to select or indicate someone or something (from a group). Everyone pointed the error out. She pointed out the boy who took her purse.
See also: out, point

point something up

 
1. Fig. to emphasize something; to emphasize one aspect of something. This is a very important thing to learn. Let me point it up one more time by drawing this diagram on the board. This points up what I've been telling you.
2. Fig. to tuck-point something; to repair the joints in masonry. I hired someone to point the chimney up. Carl pointed up the brick wall.
See also: point, up

point out

Identify or bring to notice, as in He pointed out the oldest buildings in the city, or She pointed out an error in our reasoning. [Late 1400s]
See also: out, point

point up

Emphasize, draw attention to, as in Her comments point up the need for more security at the store. [First half of 1900s]
See also: point, up

point out

v.
To bring something to the attention of others; indicate something: No one likes him because he always points out everyone's mistakes. As we drove by her old house, she pointed it out to me.
See also: out, point
References in classic literature ?
Presently our meal came to an end; the misshapen monster with the pointed ears cleared the remains away, and Montgomery left me alone in the room again.
Everything struck your eye at once: the carved gable, the pointed roof, the turrets suspended at the angles of the walls; the stone pyramids of the eleventh century, the slate obelisks of the fifteenth; the round, bare tower of the donjon keep; the square and fretted tower of the church; the great and the little, the massive and the aerial.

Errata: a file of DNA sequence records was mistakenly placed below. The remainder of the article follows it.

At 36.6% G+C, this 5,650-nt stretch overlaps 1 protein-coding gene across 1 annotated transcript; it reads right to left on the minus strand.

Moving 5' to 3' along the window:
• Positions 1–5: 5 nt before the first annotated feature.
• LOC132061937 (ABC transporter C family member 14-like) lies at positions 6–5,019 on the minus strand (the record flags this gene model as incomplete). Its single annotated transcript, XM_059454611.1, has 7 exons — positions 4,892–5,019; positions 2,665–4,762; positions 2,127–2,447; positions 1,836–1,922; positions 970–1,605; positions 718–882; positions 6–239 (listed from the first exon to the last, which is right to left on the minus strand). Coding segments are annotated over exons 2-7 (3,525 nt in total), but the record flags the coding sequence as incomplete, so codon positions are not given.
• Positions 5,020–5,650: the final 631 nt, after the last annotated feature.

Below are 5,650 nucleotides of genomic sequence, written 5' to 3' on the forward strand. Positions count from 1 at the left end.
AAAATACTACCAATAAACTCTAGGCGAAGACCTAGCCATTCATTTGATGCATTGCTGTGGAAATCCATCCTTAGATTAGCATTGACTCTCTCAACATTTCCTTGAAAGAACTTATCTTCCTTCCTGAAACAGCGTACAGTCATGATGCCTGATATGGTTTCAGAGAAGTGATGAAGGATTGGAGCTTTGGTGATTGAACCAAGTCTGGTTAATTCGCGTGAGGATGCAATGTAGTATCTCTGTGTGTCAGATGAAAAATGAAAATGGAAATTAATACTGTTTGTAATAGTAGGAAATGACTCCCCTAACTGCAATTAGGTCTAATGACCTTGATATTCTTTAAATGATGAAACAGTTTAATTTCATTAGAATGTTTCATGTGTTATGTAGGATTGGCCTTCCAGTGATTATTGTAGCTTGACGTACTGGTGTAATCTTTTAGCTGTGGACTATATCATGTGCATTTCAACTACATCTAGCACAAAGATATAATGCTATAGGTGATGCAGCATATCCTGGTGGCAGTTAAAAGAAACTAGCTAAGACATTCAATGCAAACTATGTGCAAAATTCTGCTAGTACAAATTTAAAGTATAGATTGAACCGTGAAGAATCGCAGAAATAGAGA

There were five or six of these mansions on the quay, from the house of Lorraine, which shared with the Bernardins the grand enclosure adjoining the Tournelle, to the Hôtel de Nesle, whose principal tower ended Paris, and whose pointed roofs were in a position, during three months of the year, to encroach, with their black triangles, upon the scarlet disk of the setting sun.
The churches (and they were numerous and splendid in the University, and they were graded there also in all the ages of architecture, from the round arches of Saint-Julian to the pointed arches of Saint-Séverin), the churches dominated the whole; and, like one harmony more in this mass of harmonies, they pierced in quick succession the multiple open work of the gables with slashed spires, with open-work bell towers, with slender pinnacles, whose line was also only a magnificent exaggeration of the acute angle of the roofs.
The Bourg Saint-Germain, already a large community, formed fifteen or twenty streets in the rear; the pointed bell tower of Saint- Sulpice marked one corner of the town.
A few miserable, greenish hovels, hanging over the water in front of these sumptuous Hôtels, did not prevent one from seeing the fine angles of their façades, their large, square windows with stone mullions, their pointed porches overloaded with statues, the vivid outlines of their walls, always clear cut, and all those charming accidents of architecture, which cause Gothic art to have the air of beginning its combinations afresh with every monument.